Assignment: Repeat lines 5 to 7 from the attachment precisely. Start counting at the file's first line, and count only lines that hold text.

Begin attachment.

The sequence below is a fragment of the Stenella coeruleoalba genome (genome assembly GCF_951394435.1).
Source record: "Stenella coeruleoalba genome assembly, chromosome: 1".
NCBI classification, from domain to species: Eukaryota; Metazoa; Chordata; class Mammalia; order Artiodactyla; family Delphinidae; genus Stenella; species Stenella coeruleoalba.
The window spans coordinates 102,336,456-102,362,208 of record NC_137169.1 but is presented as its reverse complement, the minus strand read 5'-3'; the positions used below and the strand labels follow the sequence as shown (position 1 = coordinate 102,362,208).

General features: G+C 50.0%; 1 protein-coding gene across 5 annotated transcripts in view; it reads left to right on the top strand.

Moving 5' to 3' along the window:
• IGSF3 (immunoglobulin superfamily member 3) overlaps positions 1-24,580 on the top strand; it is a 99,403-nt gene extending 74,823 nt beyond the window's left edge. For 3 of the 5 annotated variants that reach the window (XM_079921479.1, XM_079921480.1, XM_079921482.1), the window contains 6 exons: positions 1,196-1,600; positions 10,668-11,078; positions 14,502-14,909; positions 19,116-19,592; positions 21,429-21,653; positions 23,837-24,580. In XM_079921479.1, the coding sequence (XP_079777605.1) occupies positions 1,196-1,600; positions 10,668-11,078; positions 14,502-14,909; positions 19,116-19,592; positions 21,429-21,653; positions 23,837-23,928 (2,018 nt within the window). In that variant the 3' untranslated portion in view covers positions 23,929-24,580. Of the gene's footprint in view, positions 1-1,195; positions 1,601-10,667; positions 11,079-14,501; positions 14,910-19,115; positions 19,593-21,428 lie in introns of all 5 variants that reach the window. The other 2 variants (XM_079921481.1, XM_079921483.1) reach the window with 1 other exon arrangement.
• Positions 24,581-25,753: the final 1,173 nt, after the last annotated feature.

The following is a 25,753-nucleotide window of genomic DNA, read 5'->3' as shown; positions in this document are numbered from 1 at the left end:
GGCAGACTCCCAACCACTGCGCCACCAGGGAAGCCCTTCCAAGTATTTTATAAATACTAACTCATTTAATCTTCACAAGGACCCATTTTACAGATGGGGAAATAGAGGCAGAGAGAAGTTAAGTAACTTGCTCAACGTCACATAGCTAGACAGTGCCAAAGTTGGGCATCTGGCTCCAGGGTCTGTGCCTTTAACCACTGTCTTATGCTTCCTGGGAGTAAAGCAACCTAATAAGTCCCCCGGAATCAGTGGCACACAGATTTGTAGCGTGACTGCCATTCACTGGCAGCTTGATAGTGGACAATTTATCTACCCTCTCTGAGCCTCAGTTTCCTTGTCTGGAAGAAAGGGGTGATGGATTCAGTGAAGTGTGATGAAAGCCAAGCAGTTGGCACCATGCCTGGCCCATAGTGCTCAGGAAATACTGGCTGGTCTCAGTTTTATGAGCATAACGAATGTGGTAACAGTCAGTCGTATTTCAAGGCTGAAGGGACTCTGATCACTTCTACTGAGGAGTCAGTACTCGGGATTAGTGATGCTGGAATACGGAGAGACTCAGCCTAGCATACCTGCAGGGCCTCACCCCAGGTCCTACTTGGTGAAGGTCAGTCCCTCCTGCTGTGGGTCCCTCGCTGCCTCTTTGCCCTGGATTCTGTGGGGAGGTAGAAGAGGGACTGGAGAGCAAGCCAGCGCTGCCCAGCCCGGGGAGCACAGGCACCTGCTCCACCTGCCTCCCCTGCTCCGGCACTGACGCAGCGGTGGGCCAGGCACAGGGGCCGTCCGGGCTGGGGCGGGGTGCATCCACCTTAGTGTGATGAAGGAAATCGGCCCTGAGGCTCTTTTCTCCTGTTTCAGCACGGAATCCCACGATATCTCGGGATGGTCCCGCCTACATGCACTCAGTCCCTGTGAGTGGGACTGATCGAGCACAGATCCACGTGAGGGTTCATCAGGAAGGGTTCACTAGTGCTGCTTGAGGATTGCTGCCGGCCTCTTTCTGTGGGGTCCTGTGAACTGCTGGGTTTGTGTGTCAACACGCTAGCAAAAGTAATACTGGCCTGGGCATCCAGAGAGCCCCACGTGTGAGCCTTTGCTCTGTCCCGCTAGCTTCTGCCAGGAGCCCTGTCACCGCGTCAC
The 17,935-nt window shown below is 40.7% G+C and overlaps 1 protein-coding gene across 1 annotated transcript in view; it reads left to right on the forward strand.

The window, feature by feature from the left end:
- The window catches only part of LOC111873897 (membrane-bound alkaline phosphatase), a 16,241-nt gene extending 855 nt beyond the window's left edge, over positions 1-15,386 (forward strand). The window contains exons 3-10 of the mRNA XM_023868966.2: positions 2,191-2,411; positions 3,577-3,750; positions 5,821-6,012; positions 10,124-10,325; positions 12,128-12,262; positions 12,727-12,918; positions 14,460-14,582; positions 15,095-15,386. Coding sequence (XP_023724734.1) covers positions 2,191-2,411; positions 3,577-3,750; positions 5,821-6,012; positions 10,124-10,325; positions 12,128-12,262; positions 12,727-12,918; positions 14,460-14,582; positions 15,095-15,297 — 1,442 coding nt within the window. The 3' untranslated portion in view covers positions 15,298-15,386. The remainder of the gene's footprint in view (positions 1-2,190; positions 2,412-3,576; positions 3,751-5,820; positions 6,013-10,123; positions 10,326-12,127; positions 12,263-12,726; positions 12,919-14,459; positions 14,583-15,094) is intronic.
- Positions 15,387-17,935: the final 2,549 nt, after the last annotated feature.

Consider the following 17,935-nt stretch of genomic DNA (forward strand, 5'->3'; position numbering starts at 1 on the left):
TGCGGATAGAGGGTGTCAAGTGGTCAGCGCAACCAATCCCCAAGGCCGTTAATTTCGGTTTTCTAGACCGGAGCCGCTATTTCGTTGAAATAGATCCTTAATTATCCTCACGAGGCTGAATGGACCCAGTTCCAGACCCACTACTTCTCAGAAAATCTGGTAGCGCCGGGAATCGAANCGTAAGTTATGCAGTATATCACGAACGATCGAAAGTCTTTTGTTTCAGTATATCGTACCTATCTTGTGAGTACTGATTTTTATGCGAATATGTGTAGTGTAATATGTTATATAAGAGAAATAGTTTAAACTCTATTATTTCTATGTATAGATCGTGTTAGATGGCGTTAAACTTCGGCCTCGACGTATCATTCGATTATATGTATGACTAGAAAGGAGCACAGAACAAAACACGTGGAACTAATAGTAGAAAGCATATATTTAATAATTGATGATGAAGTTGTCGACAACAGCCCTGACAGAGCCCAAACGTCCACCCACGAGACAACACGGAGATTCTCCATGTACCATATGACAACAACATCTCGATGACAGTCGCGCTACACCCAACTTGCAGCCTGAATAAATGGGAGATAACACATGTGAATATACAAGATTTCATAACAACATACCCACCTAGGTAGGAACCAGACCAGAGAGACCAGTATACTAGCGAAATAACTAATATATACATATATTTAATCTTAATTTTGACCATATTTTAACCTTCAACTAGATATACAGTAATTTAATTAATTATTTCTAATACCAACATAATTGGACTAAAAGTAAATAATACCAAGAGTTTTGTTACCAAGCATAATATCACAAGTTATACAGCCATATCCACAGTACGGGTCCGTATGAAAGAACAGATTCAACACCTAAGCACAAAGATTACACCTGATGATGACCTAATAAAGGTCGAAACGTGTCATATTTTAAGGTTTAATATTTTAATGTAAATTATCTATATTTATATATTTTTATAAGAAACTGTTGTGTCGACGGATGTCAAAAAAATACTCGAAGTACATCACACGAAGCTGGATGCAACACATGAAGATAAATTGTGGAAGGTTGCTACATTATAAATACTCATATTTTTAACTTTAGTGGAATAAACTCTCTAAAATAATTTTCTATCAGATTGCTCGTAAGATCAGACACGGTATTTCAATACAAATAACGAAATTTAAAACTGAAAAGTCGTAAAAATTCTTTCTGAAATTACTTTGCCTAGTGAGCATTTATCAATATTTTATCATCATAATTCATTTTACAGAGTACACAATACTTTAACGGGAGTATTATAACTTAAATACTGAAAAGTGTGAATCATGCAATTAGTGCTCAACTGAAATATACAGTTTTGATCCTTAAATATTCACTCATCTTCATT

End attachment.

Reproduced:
General features: G+C 50.0%; 1 protein-coding gene across 5 annotated transcripts in view; it reads left to right on the top strand.

Moving 5' to 3' along the window:
• IGSF3 (immunoglobulin superfamily member 3) overlaps positions 1-24,580 on the top strand; it is a 99,403-nt gene extending 74,823 nt beyond the window's left edge. For 3 of the 5 annotated variants that reach the window (XM_079921479.1, XM_079921480.1, XM_079921482.1), the window contains 6 exons: positions 1,196-1,600; positions 10,668-11,078; positions 14,502-14,909; positions 19,116-19,592; positions 21,429-21,653; positions 23,837-24,580. In XM_079921479.1, the coding sequence (XP_079777605.1) occupies positions 1,196-1,600; positions 10,668-11,078; positions 14,502-14,909; positions 19,116-19,592; positions 21,429-21,653; positions 23,837-23,928 (2,018 nt within the window). In that variant the 3' untranslated portion in view covers positions 23,929-24,580. Of the gene's footprint in view, positions 1-1,195; positions 1,601-10,667; positions 11,079-14,501; positions 14,910-19,115; positions 19,593-21,428 lie in introns of all 5 variants that reach the window. The other 2 variants (XM_079921481.1, XM_079921483.1) reach the window with 1 other exon arrangement.